How Qiao Wenlan brought her Chinese family 'home'

Three generations settle in after move from Qingdau to Beersheba.

chinese olim (photo credit: hilary leila krieger)
chinese olim
(photo credit: hilary leila krieger)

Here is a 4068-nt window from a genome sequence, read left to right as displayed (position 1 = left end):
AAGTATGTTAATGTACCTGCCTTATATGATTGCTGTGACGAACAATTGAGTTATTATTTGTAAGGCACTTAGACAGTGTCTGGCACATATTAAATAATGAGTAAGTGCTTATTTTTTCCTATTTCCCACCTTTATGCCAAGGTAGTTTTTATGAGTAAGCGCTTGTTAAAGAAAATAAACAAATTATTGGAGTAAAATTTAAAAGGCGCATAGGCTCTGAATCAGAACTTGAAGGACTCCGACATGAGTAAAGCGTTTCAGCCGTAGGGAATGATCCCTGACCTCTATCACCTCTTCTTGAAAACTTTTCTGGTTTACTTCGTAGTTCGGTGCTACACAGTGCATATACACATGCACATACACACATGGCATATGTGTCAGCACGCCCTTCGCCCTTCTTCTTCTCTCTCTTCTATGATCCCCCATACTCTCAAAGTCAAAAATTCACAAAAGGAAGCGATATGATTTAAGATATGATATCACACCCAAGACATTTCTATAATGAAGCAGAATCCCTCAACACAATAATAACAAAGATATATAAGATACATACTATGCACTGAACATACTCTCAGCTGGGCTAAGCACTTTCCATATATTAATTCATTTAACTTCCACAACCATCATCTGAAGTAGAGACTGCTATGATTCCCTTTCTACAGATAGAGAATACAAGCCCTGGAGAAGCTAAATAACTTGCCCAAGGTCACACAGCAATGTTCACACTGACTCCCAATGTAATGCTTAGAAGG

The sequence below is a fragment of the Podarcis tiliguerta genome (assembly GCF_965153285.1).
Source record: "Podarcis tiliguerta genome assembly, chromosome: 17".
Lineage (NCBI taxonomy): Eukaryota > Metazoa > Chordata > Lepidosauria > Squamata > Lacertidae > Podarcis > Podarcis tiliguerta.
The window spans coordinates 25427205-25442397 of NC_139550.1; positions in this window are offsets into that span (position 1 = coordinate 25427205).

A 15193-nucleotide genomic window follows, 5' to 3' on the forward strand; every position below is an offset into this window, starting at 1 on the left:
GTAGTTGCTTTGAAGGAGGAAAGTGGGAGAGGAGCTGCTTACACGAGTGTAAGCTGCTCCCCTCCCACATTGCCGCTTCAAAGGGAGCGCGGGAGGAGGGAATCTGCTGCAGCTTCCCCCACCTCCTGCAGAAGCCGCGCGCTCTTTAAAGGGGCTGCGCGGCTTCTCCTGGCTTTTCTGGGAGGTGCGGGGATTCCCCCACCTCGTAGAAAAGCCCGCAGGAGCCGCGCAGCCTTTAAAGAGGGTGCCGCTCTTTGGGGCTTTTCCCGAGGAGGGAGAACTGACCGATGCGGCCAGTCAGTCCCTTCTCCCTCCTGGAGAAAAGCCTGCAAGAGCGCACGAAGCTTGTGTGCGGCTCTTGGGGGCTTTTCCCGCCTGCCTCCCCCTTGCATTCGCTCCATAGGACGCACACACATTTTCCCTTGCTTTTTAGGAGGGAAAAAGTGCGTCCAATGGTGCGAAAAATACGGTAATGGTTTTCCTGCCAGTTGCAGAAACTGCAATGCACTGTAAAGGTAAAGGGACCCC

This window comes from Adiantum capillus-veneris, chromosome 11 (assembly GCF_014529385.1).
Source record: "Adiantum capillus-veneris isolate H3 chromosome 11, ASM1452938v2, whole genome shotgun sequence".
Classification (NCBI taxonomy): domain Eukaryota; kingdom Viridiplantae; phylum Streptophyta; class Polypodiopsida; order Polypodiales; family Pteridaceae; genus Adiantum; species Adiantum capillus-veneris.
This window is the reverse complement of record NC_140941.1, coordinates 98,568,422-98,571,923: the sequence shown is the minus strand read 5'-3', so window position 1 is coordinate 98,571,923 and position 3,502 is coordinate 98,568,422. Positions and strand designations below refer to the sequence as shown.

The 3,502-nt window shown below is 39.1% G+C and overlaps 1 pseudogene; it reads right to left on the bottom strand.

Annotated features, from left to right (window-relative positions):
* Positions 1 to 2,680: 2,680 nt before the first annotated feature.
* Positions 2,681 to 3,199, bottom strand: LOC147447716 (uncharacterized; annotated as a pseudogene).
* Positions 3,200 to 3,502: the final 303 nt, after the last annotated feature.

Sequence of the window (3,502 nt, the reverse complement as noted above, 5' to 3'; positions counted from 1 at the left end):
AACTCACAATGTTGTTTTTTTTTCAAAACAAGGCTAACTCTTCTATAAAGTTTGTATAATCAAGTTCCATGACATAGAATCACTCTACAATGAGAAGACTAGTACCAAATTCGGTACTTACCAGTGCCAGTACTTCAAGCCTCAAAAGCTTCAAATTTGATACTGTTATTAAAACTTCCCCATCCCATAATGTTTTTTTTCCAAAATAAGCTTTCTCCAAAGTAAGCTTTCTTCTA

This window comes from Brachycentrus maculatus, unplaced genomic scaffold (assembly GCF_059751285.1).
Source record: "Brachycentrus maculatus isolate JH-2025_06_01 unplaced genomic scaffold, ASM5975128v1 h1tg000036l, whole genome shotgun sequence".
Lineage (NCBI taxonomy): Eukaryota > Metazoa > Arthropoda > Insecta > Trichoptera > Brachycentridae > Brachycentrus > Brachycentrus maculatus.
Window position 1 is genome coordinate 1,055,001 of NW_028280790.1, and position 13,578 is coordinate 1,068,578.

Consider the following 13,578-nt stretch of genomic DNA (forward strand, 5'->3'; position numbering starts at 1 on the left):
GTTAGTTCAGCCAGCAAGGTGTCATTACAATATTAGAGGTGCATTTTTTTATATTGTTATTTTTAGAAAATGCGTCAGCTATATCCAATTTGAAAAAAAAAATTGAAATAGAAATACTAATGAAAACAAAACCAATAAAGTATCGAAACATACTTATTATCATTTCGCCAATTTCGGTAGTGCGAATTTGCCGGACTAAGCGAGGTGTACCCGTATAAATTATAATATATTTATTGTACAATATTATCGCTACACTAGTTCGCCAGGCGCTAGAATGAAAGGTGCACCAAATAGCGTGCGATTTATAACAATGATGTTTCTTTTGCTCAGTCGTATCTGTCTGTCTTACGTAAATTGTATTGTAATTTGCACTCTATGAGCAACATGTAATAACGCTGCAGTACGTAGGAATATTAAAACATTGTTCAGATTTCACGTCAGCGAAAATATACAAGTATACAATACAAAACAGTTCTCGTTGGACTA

Qiao Wenlan spent most of her life not knowing that her grandfather was Jewish, but she always knew that he had a special way of cooking - and that it tasted really good. Even though the ingredients and tastes were very different than the traditional Chinese food she was used to eating, Qiao, 21, said with a smile: "I love my grandfather's cooking." The cuisine, it turned out, was traditional Russian Jewish fare, which her grandfather learned from his mother, a Russian Jew. Aside from the strange scents that would occasionally seep out from her grandfather's kitchen, that heritage remained very distant until a chance acquaintance with a visiting Israeli professor at a Chinese university began a process that culminated in Qiao's family making aliya this month. Six people, including Qiao and her grandfather, whose immigration to israel was facilitated by the Jewish Agency, are now staying in a Jewish Agency absorption center in Beersheba, with five more members coming this winter. Qiao's grandfather, Zhu Qingjian, was born in 1935 in Russia to a Russian Jew and Chinese man who had crossed the border into eastern Russia to work in photography there. When Zhu was still a small child, they moved to Qingdau in southeastern China, which at that time had a Jewish community of a few hundred members. Some were Russians, but many were Germans and other Europeans who had come to the seaside city because of its trading opportunities. When Japan, an ally of the Nazis, occupied China during World War II, they separated the Jews from the rest of the population. Zhu was only occasionally able to visit his mother. "He didn't understand what was happening," Qiao noted. "It was only when he read the history books that he understood." Zhu's mother survived the war and was released, but the Jewish community, along with its synagogue, had been destroyed. Soon after, political tensions between Russia and China grew, and his mother had to return to Russia. She took Zhu's sister with her. Zhu remained in China. Despite having lived there since the age of three or four, his half-Caucasian face marked him as an outsider. "I was not recognized as Chinese, I was always treated like a foreigner," said Zhu through his granddaughter, who speaks English. Though Chinese nationalists could make life difficult for anyone who was foreign, Zhu managed without problems, thanks in part to his tremendous musical talent. In the 1960s, Zhu was able to make a couple of brief visits to his mother and sister, brushing up on his cooking and Russian (the latter of which now comes in handy in ulpan). They talked about coming to Israel but didn't know how it could be done. Once he came back from Russia, he dropped the idea - so much so that his family in China knew little about his heritage. But a friend, who works at a university near the family's home in Qingdau, knew enough that she mentioned Zhu's origins to an Israeli professor working with her. "He said if you want [to go to Israel], I will help you, because the Jews have a duty to help other Jews," Qiao related. He also told them that every Jew had the right to become an Israeli citizen. Qiao was "excited" to find out about her connection to Judaism. "Jewish people are very famous [and] wise. I always see them on TV and in books. I couldn't believe that my grandfather was Jewish," she said. Though it was hard to leave her friends and culture behind, Qiao wanted to come to Israel to study, and because she could use her English to help her parents and grandparents cope with life in a new country. She noted the importance Chinese tradition places on helping one's elders. Zhu also acknowledged it had been difficult making such a move, especially trying to learn a new language. But he said he didn't want his descendants to remain ignorant as he had been, and that that had been his motivation for making aliya, rather than a desire for their material betterment. He also has family here, as the son of his sister who had grown up in Russia made aliya five years ago. "I want to find my roots. Also, my children have grown up and I want them to study Hebrew," he said. Now what's foreign isn't Jewish food, but the Chinese tea leaves and porcelain tea set which they brought with them from Qingdau, and with which they welcome guests in their modest absorption center apartments. Chinese writing covers the map of the Middle East, and pictures are hung from their community back home. Qiao said that despite the changes and distance from China, she is glad to have come to Israel. She is also glad to be with the Jewish people, even if their history, which she has been learning, has often been touched by tragedy. "If you only eat and sleep, life loses its meaning. If I only wanted to live a very easy life, I think my life would be empty. I want to do something," she said.